“You see, Evelyn, I am every bit the monster they believe me to be.”
We usually see the Doctor as the hero, the defender. But for 40 years, we’ve watched him break laws and wreak havoc against people and planets across time and space. In his newest incarnation, we’ve even seen him commit genocide onscreen. So for Halloween, Big Finish provided a Doctor Who story from the other point of view – that of the people who were going their own way and living as they thought fit until the alien conqueror destroyed their culture and imposed his will upon them.
The Doctor has passed into Galyari legend as the Sandman, a horrific figure used to scare children into obedience, for if they are restless or noisy, “the Sandman will come for you. He will rip off your hides and weave them into his coat”. But unlike most bogeymemn, this one really exists – he drops in from time to time to ensure that the Galyari remain within the bounds he has set them. Even adults are terrified of him; his bright coat (supposedly made of their own hides) is so horrific that they cannot even look at him.
But that’s nothing on the horror the Doctor feels on his latest visit to the Galyari , now living in a swarm of endlessly travelling spaceships called “The Clutch”, where he discovers that he is being blamed for a series of brutal murders – including skinning children alive.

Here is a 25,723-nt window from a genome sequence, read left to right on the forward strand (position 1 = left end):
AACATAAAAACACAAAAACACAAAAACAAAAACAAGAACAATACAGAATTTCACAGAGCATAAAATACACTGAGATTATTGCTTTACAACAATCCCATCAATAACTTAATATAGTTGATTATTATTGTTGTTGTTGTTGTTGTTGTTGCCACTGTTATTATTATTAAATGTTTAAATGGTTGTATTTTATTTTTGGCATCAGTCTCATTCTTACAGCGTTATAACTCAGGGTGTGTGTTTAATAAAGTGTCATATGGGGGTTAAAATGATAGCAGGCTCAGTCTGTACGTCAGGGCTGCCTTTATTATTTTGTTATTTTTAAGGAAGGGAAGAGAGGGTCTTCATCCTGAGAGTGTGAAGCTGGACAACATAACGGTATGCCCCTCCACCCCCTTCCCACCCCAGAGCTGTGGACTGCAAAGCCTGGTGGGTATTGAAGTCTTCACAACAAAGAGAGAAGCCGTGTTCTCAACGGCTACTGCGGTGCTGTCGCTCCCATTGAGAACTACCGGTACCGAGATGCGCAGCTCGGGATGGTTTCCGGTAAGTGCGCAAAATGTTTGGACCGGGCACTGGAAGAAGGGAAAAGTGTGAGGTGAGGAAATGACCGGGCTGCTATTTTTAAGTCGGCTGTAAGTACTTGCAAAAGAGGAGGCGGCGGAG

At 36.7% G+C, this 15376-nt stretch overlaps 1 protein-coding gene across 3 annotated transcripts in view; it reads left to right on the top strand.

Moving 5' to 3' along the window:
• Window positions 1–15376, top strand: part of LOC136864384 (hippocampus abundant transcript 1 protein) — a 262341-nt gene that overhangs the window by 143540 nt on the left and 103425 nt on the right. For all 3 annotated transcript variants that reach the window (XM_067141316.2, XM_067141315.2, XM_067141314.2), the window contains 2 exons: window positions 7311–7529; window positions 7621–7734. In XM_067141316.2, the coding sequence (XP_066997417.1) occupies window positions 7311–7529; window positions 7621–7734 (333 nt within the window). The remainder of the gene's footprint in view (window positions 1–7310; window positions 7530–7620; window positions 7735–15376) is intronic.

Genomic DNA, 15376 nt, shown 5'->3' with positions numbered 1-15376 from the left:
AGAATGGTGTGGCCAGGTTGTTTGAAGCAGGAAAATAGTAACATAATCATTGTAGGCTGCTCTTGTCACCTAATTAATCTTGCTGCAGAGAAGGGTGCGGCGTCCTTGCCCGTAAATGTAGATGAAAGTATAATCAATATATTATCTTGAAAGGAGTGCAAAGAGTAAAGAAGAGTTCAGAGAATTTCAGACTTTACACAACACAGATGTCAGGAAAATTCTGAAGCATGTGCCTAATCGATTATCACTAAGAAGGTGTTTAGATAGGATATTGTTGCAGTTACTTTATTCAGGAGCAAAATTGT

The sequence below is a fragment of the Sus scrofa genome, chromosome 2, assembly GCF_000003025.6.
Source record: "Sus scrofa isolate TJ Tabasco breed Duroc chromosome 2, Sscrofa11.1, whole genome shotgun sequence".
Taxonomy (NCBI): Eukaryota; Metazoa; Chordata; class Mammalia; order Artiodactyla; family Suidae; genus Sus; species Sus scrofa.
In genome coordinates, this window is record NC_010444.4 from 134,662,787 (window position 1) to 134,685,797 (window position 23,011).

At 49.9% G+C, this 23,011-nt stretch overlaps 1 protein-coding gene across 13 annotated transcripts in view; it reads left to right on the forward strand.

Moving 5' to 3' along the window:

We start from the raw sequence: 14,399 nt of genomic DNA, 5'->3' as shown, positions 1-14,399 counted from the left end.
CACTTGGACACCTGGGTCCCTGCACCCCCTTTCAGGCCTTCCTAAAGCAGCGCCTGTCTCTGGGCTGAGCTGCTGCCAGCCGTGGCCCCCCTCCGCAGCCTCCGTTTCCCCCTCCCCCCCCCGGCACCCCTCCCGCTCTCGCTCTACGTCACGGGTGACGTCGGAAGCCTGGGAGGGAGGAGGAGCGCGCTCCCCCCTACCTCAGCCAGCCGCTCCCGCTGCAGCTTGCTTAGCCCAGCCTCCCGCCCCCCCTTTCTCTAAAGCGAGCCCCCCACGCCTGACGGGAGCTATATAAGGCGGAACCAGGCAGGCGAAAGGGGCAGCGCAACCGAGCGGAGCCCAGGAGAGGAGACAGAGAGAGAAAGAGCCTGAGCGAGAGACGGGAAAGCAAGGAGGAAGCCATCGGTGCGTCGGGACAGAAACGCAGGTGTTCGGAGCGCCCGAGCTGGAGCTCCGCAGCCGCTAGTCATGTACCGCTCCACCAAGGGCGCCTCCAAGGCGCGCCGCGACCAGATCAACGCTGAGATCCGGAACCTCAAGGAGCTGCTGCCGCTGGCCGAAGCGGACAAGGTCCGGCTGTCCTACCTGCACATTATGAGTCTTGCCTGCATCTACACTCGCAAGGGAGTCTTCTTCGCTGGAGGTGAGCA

Big Finish has done scarier audios – aside from the flayed children, The Sandman is about medium when it comes to horror. As a mystery it isn’t terribly complex either; there aren’t many characters or many motives. Its main interest is in the three-way points of view – the Galyari, begging their ancient enemy to stop taking his wrath out on their young; the Doctor, rapidly shifting gears from considering them a people to keep tightly restrained to victims that he must defend and protect; and Evelyn, who has now heard both sides of the story and isn’t particularly impressed by either one.
For that alone, it’s a worthwhile listen. (That, and the chance to snicker at the idea of the patchwork coat being both punishment and painful to see.) Too many Doctor Who stories are based on either the historical event or the new alien baddie of the week; too few exploit the various different ways of viewing the same events and actions.
The Sandman (by Simon A. Forward; starring Colin Baker, Maggie Stables) was released by Big Finish Productions in October 2002.